Yellow Pages Struggling in an Online World
2014 looks to be a year where traditional advertising mediums continue to struggle while online marketing strengthens its position as increasingly the most important and efficient method of connecting with consumers.
Yellow Pages especially are struggling to be relevant in the online world. Their biggest income stream – the printed Yellow Pages books – are seldom referred to, but instead more commonly seem to be used to elevate computer monitors!
Whole industries are abandoning display ads in the Yellow Pages books, knowing that their target market searches online instead of using the printed books.
And Yellow Pages attempts to reposition themselves as an online marketing solution has so far fallen short of their competition.
They started with a potentially insurmountable advantage: The largest paid directory of business listings in New Zealand, with all of their key contact details, and a consumer base that trusted and used their products.
Now there’s no point going over history of what they could/should have done better. History can’t be changed. But what are they doing wrong right now?
Firstly, it was good ( in theory) that they moved their directory online, and then eventually they launched a mobile app. However their biggest current downfall is that the search results in the app are so consistently unhelpful, so frustratingly incorrect, that their very own app is ruining their reputation of being the reference to turn to.
In my own personal experience, nearly every interaction with the Yellow app ends in me thinking, “Useless app! Does Yellow even know how pathetic the results are?” I voiced this frustration to two friends one day and they both laughed at me for using the app. “I can’t believe you even bother trying with that app!” said one of my friends. “Just use Google”.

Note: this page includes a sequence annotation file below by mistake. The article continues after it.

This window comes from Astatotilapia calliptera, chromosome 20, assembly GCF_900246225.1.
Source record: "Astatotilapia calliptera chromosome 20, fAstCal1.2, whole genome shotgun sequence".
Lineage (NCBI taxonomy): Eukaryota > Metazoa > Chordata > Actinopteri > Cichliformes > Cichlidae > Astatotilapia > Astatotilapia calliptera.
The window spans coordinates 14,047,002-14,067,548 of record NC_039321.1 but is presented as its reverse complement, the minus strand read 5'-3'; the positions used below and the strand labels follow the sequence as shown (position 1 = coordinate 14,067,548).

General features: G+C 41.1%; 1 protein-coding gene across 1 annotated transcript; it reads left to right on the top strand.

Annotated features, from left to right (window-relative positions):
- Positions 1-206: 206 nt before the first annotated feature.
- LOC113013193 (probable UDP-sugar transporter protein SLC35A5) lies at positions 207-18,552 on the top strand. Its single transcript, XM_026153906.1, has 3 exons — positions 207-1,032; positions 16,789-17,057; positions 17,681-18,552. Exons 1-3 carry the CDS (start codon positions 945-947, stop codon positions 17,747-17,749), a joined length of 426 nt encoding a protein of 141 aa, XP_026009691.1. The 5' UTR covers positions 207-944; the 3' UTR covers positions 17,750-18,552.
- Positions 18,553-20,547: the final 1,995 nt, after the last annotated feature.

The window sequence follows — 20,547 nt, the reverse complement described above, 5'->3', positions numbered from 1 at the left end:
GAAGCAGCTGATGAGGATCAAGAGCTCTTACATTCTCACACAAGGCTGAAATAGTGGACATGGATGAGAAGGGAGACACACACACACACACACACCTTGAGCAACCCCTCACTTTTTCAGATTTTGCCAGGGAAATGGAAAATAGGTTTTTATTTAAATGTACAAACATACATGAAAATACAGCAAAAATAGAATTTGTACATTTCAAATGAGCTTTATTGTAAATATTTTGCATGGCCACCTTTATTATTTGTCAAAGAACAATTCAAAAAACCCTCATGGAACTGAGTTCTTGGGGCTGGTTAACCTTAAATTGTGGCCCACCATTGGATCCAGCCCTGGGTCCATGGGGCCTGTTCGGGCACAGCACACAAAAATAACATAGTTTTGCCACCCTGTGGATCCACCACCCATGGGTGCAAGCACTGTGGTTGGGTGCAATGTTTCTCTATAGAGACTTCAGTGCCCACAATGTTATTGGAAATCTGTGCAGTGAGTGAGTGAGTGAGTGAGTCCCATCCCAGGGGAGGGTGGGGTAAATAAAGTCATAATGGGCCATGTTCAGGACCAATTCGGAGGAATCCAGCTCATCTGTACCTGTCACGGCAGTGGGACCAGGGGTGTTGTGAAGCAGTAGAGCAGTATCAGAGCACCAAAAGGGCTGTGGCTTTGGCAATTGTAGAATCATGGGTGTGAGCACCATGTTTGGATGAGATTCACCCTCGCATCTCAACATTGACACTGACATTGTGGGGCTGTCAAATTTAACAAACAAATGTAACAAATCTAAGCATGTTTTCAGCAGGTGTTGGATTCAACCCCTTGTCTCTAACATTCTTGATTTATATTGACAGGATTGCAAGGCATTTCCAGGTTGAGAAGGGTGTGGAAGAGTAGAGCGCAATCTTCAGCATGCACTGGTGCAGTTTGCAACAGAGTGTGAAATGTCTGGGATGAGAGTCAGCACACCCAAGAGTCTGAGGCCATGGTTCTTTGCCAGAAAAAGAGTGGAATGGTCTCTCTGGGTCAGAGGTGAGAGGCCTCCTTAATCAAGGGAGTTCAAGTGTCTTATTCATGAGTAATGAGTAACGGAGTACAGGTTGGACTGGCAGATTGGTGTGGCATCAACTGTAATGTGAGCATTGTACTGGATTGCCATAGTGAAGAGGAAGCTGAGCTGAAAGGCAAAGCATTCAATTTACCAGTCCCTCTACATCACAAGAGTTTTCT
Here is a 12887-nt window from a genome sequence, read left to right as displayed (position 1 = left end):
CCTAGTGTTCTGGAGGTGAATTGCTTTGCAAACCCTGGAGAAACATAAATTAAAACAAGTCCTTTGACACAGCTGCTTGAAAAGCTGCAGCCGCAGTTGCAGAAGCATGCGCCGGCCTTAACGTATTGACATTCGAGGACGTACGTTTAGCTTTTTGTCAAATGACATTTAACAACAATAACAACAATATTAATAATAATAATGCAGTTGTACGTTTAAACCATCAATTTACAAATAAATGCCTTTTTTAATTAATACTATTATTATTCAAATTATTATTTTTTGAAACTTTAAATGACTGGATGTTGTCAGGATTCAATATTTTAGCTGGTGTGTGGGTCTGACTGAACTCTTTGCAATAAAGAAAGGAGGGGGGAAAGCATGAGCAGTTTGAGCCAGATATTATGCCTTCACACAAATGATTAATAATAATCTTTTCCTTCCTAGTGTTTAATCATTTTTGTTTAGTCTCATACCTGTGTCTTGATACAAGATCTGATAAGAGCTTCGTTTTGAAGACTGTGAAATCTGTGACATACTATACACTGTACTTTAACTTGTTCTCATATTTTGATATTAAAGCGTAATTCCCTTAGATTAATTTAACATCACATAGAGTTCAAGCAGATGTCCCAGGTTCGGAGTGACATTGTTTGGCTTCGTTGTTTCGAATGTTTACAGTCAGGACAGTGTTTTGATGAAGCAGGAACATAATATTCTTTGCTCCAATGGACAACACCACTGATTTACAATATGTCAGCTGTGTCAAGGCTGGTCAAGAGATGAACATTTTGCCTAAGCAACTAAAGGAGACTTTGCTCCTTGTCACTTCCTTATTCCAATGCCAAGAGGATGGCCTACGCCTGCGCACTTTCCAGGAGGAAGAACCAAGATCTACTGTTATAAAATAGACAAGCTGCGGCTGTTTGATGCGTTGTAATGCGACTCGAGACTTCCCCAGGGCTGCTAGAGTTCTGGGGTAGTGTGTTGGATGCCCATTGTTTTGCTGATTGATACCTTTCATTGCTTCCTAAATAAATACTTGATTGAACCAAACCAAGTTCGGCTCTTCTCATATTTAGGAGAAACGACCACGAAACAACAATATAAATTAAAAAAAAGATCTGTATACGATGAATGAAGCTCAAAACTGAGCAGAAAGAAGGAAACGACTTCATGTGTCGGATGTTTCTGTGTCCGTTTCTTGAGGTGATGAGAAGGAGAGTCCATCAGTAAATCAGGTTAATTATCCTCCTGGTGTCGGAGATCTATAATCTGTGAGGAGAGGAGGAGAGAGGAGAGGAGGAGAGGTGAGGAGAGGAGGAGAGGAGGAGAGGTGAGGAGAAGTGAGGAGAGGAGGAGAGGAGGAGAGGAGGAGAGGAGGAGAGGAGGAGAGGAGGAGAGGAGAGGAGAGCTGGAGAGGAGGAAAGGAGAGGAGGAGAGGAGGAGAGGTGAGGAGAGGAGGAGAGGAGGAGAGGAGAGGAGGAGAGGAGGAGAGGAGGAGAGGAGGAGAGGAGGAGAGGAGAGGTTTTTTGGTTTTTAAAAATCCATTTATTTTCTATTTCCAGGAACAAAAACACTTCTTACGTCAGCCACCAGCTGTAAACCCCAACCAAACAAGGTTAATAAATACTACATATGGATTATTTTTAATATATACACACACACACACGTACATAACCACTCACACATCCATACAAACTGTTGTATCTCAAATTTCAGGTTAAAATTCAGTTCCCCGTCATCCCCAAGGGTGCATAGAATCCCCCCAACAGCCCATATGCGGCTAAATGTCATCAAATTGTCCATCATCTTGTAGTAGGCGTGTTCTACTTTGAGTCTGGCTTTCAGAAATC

And therein lies one of Yellow’s crucial problems. Their app gives such poor search results that it is developing a reputation of being unhelpful. Yellow has almost all businesses listed on its directory, but if users can’t easily find the businesses they’re seeking, the value of the directory gets killed.
As a specific example of terrible Yellow search results, I searched for “Ingham” in Yellow, as I wanted to phone Ingham Hyundai who are just 3.0km down the road from me, according to Google Maps. But here is the result that the Yellow app gave me:
That’s right … instead of providing the Ingham business just down the road, it decided that the closest one to me was 48 km away.
And yet when I used the website and search for “Ingham” in “Hamilton” it correctly lists five businesses.
Am I the only one this is happening to? Apparently not. A brief check of the reviews on the App Store finds a similar theme.
Ecurb Eseehc rightfully questions Yellow’s results which said there were no cafes in Rotorua! Gazstro found a similar problem to myself with the proximity search displaying results more than 100km away from him.
In the struggle to reinvent their business Yellow has failed at the most fundamental level: to help the public quickly and easily find the contact details for the businesses they are looking for. Unless they can fix this problem quickly, and somehow win back consumer’s trust, in my opinion there is little hope left for Yellow.